The U.S. Women’s National Team’s World Cup victory earlier this week galvanized the nation along both sports and political lines, and naturally, Washington has taken notice.
Two U.S. senators — Sen. Jacky Rosen (D-Nev.) and Sen. Amy Klobuchar (D-Minn.) — have used the team’s “equal pay” mantra to push for a hearing on the matter. The senators have asked the chairman of the Senate Committee on Commerce, Science and Transportation to hold a hearing on pay disparities between men’s and women’s sports in the United States.
“The gender pay gap is not just limited to soccer — it spans many sports in the United States,” the senators wrote in a letter to Sen. Roger Wicker (D-Miss.). “A hearing would afford a timely opportunity for the Committee to recognize the importance of protecting and empowering athletes — while also examining the troubling pay disparities that have been highlighted in recent weeks.”
The United States women stormed to an emphatic victory in the World Cup, defending their 2015 championship and establishing themselves as one of the all-time great teams in American history. But the fact that the women were paid substantially less than their male World Cup and USMNT counterparts has drawn calls for a resolution to the difference in pay between male and female athletes.
The senators’ letter lays out a series of justifications for the hearings:
USWNT players earned only 38 percent of what the men’s teams earned in prior years, despite the fact that the women’s team generated $900,000 more in revenue from fiscal years 2016 to 2018, according to the Washington Post.
The U.S. Women’s Hockey Team received $1,000 per month during their six-month Olympic residency period, and even threatened to boycott the 2018 Winter Olympics, where they won gold.
The maximum veteran player salary in the WNBA was $115,000 last season, while NBA players earn a minimum of $582,180.
While all four Grand Slam tennis tournaments now pay equal purses — Wimbledon, just this year — women earn only 80 cents for every dollar of men at other tournaments.
Women golfers earn a share of a $70 million purse in prize money from the LPGA, about one-fifth of what men receive from the PGA Tour.
Prize money vs. revenue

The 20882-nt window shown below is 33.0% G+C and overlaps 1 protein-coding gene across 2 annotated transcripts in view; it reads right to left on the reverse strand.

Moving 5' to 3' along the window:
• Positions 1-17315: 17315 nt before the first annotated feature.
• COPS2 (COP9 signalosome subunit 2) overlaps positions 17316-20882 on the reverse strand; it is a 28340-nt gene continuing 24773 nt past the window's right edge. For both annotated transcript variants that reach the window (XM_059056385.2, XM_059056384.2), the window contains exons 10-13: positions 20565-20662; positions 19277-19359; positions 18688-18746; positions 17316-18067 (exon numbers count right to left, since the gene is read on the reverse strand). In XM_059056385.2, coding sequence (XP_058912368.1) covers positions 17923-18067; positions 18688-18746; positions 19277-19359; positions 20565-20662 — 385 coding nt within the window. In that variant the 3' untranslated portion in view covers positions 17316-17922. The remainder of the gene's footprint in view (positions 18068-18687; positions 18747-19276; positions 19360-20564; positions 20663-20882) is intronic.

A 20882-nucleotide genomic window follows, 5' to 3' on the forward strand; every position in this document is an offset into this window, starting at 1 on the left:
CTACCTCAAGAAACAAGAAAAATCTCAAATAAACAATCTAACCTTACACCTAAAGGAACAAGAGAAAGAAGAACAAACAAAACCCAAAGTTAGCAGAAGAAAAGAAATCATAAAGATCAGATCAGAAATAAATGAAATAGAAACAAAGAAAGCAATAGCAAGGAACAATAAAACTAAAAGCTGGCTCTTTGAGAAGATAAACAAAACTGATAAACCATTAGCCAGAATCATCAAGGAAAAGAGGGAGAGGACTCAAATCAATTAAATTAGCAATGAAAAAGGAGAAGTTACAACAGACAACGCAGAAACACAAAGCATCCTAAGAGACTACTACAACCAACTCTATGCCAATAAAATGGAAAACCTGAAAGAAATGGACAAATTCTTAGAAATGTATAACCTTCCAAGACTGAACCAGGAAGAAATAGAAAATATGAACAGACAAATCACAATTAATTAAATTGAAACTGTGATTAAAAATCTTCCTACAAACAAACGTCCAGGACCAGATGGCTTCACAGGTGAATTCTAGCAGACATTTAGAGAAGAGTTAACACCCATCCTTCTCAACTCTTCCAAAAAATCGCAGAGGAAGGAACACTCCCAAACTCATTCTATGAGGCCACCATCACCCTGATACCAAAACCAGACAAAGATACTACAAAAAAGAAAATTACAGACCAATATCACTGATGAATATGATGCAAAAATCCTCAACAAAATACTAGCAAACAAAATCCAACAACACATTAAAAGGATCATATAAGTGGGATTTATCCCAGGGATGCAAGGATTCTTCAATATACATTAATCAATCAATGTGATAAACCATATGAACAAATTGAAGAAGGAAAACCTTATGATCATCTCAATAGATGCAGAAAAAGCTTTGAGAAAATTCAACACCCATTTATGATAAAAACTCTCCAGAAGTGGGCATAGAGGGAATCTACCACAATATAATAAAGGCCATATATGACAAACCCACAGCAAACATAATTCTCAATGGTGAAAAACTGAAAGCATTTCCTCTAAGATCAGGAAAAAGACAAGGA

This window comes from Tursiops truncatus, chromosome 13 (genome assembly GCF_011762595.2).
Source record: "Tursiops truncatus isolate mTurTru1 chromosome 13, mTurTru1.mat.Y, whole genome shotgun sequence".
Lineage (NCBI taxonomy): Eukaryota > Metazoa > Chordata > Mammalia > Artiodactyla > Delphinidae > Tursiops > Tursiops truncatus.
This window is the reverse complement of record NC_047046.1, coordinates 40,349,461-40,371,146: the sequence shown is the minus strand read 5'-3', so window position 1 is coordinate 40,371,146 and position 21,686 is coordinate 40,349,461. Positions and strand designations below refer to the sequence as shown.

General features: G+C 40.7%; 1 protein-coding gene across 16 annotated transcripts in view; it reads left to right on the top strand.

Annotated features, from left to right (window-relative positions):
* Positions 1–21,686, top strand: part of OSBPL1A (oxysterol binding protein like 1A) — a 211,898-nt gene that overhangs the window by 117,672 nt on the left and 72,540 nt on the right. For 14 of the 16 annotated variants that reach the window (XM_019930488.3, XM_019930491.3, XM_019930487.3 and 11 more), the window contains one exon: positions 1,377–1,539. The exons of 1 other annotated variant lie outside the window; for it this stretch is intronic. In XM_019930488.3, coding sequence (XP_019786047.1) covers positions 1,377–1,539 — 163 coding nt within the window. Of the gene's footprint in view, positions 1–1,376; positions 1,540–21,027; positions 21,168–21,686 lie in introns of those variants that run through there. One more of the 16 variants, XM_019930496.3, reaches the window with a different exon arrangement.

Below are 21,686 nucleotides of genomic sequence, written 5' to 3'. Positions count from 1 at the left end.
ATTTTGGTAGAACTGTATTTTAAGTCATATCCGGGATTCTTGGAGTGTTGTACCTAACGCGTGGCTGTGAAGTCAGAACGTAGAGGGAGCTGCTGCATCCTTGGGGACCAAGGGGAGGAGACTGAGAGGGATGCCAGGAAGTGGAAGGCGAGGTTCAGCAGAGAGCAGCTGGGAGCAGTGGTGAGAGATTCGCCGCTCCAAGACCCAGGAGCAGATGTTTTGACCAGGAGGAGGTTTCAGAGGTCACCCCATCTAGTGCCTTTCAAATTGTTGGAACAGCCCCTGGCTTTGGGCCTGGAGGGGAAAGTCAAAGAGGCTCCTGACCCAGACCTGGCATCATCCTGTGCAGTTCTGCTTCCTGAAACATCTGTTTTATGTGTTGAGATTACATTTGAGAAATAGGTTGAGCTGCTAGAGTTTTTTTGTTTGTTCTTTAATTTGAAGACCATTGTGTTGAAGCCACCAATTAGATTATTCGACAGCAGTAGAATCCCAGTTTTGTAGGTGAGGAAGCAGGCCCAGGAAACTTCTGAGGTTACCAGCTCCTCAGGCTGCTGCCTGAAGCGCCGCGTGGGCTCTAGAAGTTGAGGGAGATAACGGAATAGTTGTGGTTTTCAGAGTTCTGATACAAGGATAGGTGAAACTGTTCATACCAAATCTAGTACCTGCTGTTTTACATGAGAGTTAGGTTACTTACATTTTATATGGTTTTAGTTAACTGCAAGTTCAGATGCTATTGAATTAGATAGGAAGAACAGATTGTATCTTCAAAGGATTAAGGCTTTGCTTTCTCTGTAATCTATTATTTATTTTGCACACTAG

Any hearing would have to wrestle with the uncomfortable — for proponents of equal pay — argument that many women’s sports simply don’t bring in the same revenue as men’s sports. The NBA and the PGA Tour dwarf the women’s equivalents on a revenue basis. The total prize money for this year’s Women’s World Cup was $30 million, compared with $440 million at the 2022 Men’s World Cup in Qatar. But the disparity is a result of the total projected revenue — the men’s World Cup will generate an estimated $6 billion in revenue against $131 million for the women’s tournament.
At events where both male and female participants draw from the same pot — say, tennis tournaments — the need for equal pay is obvious and long overdue. But it’s tougher to mount an apples-to-apples equal-pay argument when considering other sports, where attendance, sponsorship and broadcast agreements differ, often by orders of magnitude. It’s the difference between, say, a server at a sports bar and a server at a high-end steakhouse — both are putting in equal work, but 20 percent of a sports bar tab is going to be far less than 20 percent of a leather-slipcovered steakhouse bill.
The Commerce committee has held hearings on sports issues in the past; the senators point out that matters such as sexual abuse in Olympic sports and opioid abuse have come before Congress. Wicker’s office has not yet signaled an intention in either direction to hold the hearings.
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